–fatigue


•Replenishing fluids produces quick recovery


•Dehydration can cause kidney failure & death
Mineral Charges



•Charges allow minerals to combine with minerals of opposite charge forming stable compounds


•Charged minerals involved in stimulating muscle contraction & nerve impulse propagation


•Mineral charges & other functions:


–help maintain adequate water balance in body


–assist in acid-base balance


–act as cofactors

Minerals may combine with other substances in food & form highly stable compounds that not easily absorbed
Hypoglycemia



•Low blood glucose level (rapid heart rate, sweating, weakness, anxiety, hunger)


•True hypoglycemia is rare


•Often related to erratic eating patterns or inadequate intake
Vitamin K


-Functions: involved in blood clotting
-Deficiency Diseases: possibly uncontrolled bleeding (hemorrhage)
-Toxicity: rarely seen
-Sources: dark green leafy vegetables (spinach) and liver; produced by bacteria in the intestines
Vitamin Facts



-Vitamins are chemical substances that have specific metabolic functions

-Primary functions include activating enzymes (serving as co-enzymes)

-Considered essential nutrients because are vital to health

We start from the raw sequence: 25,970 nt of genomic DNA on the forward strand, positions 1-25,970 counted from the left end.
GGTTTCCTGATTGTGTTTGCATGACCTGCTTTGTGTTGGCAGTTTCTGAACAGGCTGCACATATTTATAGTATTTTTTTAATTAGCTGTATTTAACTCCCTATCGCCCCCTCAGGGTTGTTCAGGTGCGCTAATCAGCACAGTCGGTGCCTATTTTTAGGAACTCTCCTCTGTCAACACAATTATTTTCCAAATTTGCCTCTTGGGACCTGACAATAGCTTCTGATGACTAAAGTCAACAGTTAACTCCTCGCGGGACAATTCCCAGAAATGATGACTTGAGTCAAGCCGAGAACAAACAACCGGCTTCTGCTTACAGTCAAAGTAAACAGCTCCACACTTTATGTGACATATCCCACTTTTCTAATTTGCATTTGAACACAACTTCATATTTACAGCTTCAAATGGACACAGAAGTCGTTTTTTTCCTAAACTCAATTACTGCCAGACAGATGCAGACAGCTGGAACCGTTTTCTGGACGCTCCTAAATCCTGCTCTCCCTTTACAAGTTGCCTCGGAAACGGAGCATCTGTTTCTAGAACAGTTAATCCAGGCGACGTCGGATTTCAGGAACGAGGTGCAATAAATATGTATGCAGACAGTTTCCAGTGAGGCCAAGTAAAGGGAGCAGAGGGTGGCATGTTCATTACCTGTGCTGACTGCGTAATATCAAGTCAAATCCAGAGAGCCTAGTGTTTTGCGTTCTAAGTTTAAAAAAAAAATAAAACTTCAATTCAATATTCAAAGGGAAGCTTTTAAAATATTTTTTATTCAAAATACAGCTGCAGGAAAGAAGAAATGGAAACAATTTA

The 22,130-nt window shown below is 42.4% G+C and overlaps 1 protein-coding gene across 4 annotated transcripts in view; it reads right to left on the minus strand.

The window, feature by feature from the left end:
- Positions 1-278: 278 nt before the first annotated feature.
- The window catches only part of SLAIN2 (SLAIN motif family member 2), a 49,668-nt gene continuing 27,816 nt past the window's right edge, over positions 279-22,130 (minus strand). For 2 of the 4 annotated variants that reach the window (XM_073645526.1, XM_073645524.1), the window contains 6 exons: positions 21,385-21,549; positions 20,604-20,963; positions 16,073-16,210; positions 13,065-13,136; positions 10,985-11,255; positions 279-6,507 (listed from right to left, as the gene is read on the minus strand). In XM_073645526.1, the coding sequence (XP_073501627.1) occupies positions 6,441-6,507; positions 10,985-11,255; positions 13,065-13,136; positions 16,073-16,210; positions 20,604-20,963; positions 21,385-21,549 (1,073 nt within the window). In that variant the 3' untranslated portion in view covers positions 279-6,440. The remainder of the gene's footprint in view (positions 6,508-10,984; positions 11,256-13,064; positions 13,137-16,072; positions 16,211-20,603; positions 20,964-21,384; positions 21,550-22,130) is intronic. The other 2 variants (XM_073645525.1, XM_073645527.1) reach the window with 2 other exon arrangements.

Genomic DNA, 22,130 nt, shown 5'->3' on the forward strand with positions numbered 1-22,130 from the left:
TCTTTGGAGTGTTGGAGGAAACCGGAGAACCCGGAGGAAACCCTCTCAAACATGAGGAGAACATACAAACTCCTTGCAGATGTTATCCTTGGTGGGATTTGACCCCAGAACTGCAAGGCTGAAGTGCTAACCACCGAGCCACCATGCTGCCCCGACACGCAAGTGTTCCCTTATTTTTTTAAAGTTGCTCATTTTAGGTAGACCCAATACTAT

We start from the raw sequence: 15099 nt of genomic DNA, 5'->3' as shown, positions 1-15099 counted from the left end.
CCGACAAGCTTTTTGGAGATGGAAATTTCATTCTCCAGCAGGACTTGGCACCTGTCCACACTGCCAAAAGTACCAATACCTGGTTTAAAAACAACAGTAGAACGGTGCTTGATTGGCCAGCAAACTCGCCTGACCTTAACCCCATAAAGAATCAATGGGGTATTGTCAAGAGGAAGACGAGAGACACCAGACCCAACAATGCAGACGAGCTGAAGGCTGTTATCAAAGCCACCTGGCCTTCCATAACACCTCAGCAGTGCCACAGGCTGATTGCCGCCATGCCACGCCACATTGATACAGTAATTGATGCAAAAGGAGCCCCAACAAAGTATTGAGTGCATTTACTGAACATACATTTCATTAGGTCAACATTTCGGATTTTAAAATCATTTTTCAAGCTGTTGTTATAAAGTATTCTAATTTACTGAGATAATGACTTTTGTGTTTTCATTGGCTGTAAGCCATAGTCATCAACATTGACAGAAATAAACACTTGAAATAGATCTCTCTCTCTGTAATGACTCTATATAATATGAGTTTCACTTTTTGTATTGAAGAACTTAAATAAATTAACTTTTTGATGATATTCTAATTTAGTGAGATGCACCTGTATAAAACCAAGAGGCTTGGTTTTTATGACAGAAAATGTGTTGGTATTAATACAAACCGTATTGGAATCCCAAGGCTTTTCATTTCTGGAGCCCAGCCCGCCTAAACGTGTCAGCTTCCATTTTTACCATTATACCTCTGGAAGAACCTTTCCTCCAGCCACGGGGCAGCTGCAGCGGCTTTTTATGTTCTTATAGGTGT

–cannot be produced by the body in sufficient amounts

-Failure to consume enough vitamins causes specific deficiency diseases
-13 vitamins have been discovered so far

-Are classified as water-soluble or fat-soluble
Insulin Resistance



•Cell membranes ‘resist’ the effects of insulin →

     lowers the glucose transported into cells →
     leads to elevated blood glucose (hyperglycemia)
-Common risk factors: 


–Obesity


–Low levels of physical activity


–Genetic predisposition
Normal Blood Pressure
< 120/80 mm Hg
Dietary Protein Quality


•High quality proteins contain all essential amino acids 

•Individual amino acids not stored in body
•If one or more essential amino acids missing in diet, proteins synthesis halted 

 
Protein Intake Trends



•2/3 of U.S. populations’ protein sources come from animal products


•Wealth leads to ­ meat protein intake along with ­ consumption of fat


•High protein intake usually accompanied by higher-fat & lower-fiber intakes


•Diets adequate in protein without excess fat tend to be rich in beans & grains mixed                     with lean meats & low-fat dairy                 products
Physical Digestion